It was the night of the Democratic primary in 1970. We were delirious! Bella Abzug had just wrested the Congressional seat from Leonard Farbstein, a political hack. The honorable Congressman claimed he opposed the Vietnam War, but voted for every military spending appropriation because he didn’t want to “let down our boys.”

We had started the Eleanor Roosevelt Independent Democrats six years earlier, and it took us three shots get to get rid of Farbstein. He was a “product” of the regular Democratic Club, which owed its existence to the no-show city jobs it could supply to its election district captains.

A winning clubhouse is always filled with celebrants, some of whom have never been seen before. But the woman who started talking to me did look familiar. She was going on and on about someone named Bob, but I had locked eyes with her friend. I did hear words, like relationship and break-up, but her friend and I continued to stare.

Then the woman who was talking managed to get our attention by introducing us. “Steve, this is my friend, Michelle.” And then I remembered that her name was Diane.

They had to leave right then, because they had a ride uptown. Michelle and I exchanged phone numbers, and she amazed me by mouthing the words, “I want you!” And I mouthed, “Me too!”


The next evening, I wore my favorite sweater, a white cable knit. As soon as Michelle opened the door, she threw her arms around me. I was never happier in my life!

Later, she told me that as soon as she saw me, she wanted me. And I felt the same about her. We didn’t get dressed until the next morning, just before we left for work. But as we walked to the subway, I sensed that something had changed. We had our arms around each other, but it seemed almost pro forma.

When we parted on the subway platform, she gave me a peck on the lips.

That evening I called Diane. She would definitely know what was up.

“Steve, you don’t know what you did?”
“So tell me already?”
“Your sweater had a hole in it!”
“And your point is?”
“That’s what turned her off!”
“You’re kidding me!”
“She questioned what you care about, if not your appearance.”
“Well, I care about Bella Abzug winning.”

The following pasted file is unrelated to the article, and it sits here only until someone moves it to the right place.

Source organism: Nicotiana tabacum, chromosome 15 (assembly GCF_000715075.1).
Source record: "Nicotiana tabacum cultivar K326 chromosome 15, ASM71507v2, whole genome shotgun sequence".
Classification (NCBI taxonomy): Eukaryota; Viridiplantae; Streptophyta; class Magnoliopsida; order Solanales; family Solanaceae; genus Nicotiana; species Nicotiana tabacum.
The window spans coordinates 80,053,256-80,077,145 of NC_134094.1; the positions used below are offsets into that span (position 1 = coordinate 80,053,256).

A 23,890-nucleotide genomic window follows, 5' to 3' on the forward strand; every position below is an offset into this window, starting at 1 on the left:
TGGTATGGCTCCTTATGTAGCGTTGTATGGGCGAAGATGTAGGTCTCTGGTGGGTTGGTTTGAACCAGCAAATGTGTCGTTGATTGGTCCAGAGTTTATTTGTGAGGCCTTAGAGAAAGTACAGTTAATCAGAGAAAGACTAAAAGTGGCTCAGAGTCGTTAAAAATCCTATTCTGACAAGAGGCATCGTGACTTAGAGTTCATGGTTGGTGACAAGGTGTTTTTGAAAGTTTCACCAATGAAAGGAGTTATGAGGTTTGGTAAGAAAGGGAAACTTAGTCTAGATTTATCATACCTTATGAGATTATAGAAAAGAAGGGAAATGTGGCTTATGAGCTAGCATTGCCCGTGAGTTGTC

“Bella who?”


It was many years later, and I was living in Brooklyn. I had a few friends over, and apropos of nothing, Dan asked if I had moths?

I was quite aware that I had a large hole in my sweater, just over my heart. I should have given the sweater to the Salvation Army – if they would have taken it – but I just couldn’t part with it. It was turquoise, so I wore a turquoise tee shirt under it, but Dan called me on it anyway. So I decided to play along.

“Why do you ask if I have moths?”
“Steve, you have a big hole in your sweater.”
“Really? … Oh, now I remember how it happened! Last year I went hunting with Dick Cheney.”


When my nieces were growing up, they enjoyed pointing out the holes in my clothing. They loved it when I answered that there was a reason for the holes.

What possible reason could I have?
“You don’t know what today is?”
No one knew.
“Today is a holy day!”

After that, whenever they spotted a hole in my clothes, one of them would ask, “Is today another holy day?”


You don’t have to be Jewish to know about the high holy days – the ten days of atonement – beginning with Rosh Hashanah and ending with Yom Kippur. So I decided to have some fun with my nieces. I wore a top hat. And of course it had a big hole in it.

Finally, Sophie asked, “We know you’re wearing something with a hole in it because it’s a holy day. But why the top hat?”
I waited for several seconds. They knew that I would have a really dumb answer.
Finally, I explained: “Because we’re in the middle of the high holy days.”